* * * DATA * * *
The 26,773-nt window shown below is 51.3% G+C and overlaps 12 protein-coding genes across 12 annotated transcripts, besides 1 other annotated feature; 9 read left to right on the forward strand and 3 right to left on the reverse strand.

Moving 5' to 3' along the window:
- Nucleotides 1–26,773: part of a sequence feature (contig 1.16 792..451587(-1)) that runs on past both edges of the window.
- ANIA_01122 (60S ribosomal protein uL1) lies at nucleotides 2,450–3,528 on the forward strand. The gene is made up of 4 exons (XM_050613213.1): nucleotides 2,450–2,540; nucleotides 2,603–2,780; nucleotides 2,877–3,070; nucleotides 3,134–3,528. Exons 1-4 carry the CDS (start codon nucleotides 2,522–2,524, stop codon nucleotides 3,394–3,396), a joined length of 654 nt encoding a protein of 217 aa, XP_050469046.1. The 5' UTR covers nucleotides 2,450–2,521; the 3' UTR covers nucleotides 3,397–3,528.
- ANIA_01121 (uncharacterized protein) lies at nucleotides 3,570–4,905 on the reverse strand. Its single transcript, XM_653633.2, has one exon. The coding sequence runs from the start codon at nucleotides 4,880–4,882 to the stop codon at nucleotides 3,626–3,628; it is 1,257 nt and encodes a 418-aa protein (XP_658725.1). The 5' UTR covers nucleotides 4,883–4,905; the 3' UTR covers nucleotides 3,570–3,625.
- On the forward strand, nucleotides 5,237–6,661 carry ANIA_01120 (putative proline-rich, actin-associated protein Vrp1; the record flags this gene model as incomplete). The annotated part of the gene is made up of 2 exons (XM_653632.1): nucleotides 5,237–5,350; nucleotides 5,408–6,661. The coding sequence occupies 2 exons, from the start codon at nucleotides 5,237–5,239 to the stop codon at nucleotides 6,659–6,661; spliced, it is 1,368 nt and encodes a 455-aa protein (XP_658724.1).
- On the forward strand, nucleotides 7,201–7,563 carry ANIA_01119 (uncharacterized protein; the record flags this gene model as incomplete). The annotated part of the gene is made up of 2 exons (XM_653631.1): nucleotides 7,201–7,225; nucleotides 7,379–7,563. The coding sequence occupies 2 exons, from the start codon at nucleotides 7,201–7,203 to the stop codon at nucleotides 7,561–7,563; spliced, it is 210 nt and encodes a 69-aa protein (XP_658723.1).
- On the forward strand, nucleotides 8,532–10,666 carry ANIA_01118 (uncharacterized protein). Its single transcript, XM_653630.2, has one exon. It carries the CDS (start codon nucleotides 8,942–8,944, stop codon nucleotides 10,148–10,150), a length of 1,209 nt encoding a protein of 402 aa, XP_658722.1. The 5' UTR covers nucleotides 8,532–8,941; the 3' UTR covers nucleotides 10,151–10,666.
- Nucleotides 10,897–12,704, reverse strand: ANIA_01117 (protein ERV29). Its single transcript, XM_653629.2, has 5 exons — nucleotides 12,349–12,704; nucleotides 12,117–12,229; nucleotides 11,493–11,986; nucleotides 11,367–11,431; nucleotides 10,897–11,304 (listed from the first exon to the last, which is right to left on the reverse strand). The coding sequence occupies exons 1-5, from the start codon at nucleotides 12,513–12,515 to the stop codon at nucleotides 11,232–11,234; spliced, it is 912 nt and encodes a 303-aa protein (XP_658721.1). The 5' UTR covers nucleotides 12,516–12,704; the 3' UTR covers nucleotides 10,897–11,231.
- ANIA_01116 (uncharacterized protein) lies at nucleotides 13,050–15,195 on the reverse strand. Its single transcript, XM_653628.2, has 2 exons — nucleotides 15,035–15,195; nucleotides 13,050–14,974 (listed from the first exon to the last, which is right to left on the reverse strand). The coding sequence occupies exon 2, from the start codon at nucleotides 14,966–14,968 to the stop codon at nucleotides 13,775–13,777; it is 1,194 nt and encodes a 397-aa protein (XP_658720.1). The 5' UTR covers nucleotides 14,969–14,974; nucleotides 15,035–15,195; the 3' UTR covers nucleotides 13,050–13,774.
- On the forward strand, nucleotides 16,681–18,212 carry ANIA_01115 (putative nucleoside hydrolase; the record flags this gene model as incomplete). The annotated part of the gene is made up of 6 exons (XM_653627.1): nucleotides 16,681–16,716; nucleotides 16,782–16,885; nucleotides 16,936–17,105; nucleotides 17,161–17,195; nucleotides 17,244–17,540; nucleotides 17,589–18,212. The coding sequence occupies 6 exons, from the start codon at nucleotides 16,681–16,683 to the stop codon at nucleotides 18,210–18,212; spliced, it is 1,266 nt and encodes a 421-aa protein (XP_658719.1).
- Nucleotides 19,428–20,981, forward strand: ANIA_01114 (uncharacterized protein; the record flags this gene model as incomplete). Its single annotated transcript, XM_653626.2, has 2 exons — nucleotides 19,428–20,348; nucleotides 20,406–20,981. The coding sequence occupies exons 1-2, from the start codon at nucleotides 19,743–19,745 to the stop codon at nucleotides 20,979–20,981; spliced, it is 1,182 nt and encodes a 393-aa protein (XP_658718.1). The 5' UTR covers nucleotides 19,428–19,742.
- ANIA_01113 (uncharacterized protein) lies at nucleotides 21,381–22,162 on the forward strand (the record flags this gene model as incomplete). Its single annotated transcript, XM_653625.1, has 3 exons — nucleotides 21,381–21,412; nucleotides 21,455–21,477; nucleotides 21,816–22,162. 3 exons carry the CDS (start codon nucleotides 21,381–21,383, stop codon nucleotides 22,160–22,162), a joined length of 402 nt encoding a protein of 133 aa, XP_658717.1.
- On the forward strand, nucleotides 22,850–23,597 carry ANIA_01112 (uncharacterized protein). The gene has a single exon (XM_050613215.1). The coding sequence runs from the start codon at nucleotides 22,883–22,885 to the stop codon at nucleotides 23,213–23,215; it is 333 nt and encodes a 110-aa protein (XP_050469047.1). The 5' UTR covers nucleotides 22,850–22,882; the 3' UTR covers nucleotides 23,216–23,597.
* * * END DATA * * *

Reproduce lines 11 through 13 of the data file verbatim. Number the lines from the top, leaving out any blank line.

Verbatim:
- On the forward strand, nucleotides 16,681–18,212 carry ANIA_01115 (putative nucleoside hydrolase; the record flags this gene model as incomplete). The annotated part of the gene is made up of 6 exons (XM_653627.1): nucleotides 16,681–16,716; nucleotides 16,782–16,885; nucleotides 16,936–17,105; nucleotides 17,161–17,195; nucleotides 17,244–17,540; nucleotides 17,589–18,212. The coding sequence occupies 6 exons, from the start codon at nucleotides 16,681–16,683 to the stop codon at nucleotides 18,210–18,212; spliced, it is 1,266 nt and encodes a 421-aa protein (XP_658719.1).
- Nucleotides 19,428–20,981, forward strand: ANIA_01114 (uncharacterized protein; the record flags this gene model as incomplete). Its single annotated transcript, XM_653626.2, has 2 exons — nucleotides 19,428–20,348; nucleotides 20,406–20,981. The coding sequence occupies exons 1-2, from the start codon at nucleotides 19,743–19,745 to the stop codon at nucleotides 20,979–20,981; spliced, it is 1,182 nt and encodes a 393-aa protein (XP_658718.1). The 5' UTR covers nucleotides 19,428–19,742.
- ANIA_01113 (uncharacterized protein) lies at nucleotides 21,381–22,162 on the forward strand (the record flags this gene model as incomplete). Its single annotated transcript, XM_653625.1, has 3 exons — nucleotides 21,381–21,412; nucleotides 21,455–21,477; nucleotides 21,816–22,162. 3 exons carry the CDS (start codon nucleotides 21,381–21,383, stop codon nucleotides 22,160–22,162), a joined length of 402 nt encoding a protein of 133 aa, XP_658717.1.